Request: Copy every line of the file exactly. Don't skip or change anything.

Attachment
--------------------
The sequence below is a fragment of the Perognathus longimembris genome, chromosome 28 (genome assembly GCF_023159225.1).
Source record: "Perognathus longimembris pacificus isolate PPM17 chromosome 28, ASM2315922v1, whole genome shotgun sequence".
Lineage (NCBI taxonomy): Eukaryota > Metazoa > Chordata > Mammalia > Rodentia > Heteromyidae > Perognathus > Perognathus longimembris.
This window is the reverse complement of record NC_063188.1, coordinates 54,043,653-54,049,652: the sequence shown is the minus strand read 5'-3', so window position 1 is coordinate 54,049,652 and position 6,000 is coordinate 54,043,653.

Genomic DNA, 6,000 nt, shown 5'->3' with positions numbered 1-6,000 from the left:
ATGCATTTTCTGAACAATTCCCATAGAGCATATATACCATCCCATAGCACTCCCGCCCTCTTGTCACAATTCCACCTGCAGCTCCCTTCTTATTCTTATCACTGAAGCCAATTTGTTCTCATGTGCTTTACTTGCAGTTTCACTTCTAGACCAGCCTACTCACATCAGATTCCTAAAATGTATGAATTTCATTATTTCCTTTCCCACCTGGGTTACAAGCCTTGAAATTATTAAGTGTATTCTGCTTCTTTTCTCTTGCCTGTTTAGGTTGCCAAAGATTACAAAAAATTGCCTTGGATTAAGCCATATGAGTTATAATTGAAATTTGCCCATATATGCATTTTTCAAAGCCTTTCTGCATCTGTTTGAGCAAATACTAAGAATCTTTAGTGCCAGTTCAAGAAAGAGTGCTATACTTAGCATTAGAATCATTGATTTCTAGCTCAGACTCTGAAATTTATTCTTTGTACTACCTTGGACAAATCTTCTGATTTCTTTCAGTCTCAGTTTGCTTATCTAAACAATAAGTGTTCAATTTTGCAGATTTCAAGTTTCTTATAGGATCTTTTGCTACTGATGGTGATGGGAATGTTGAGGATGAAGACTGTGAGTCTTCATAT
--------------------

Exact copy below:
The sequence below is a fragment of the Perognathus longimembris genome, chromosome 28 (genome assembly GCF_023159225.1).
Source record: "Perognathus longimembris pacificus isolate PPM17 chromosome 28, ASM2315922v1, whole genome shotgun sequence".
Lineage (NCBI taxonomy): Eukaryota > Metazoa > Chordata > Mammalia > Rodentia > Heteromyidae > Perognathus > Perognathus longimembris.
This window is the reverse complement of record NC_063188.1, coordinates 54,043,653-54,049,652: the sequence shown is the minus strand read 5'-3', so window position 1 is coordinate 54,049,652 and position 6,000 is coordinate 54,043,653.

Genomic DNA, 6,000 nt, shown 5'->3' with positions numbered 1-6,000 from the left:
ATGCATTTTCTGAACAATTCCCATAGAGCATATATACCATCCCATAGCACTCCCGCCCTCTTGTCACAATTCCACCTGCAGCTCCCTTCTTATTCTTATCACTGAAGCCAATTTGTTCTCATGTGCTTTACTTGCAGTTTCACTTCTAGACCAGCCTACTCACATCAGATTCCTAAAATGTATGAATTTCATTATTTCCTTTCCCACCTGGGTTACAAGCCTTGAAATTATTAAGTGTATTCTGCTTCTTTTCTCTTGCCTGTTTAGGTTGCCAAAGATTACAAAAAATTGCCTTGGATTAAGCCATATGAGTTATAATTGAAATTTGCCCATATATGCATTTTTCAAAGCCTTTCTGCATCTGTTTGAGCAAATACTAAGAATCTTTAGTGCCAGTTCAAGAAAGAGTGCTATACTTAGCATTAGAATCATTGATTTCTAGCTCAGACTCTGAAATTTATTCTTTGTACTACCTTGGACAAATCTTCTGATTTCTTTCAGTCTCAGTTTGCTTATCTAAACAATAAGTGTTCAATTTTGCAGATTTCAAGTTTCTTATAGGATCTTTTGCTACTGATGGTGATGGGAATGTTGAGGATGAAGACTGTGAGTCTTCATAT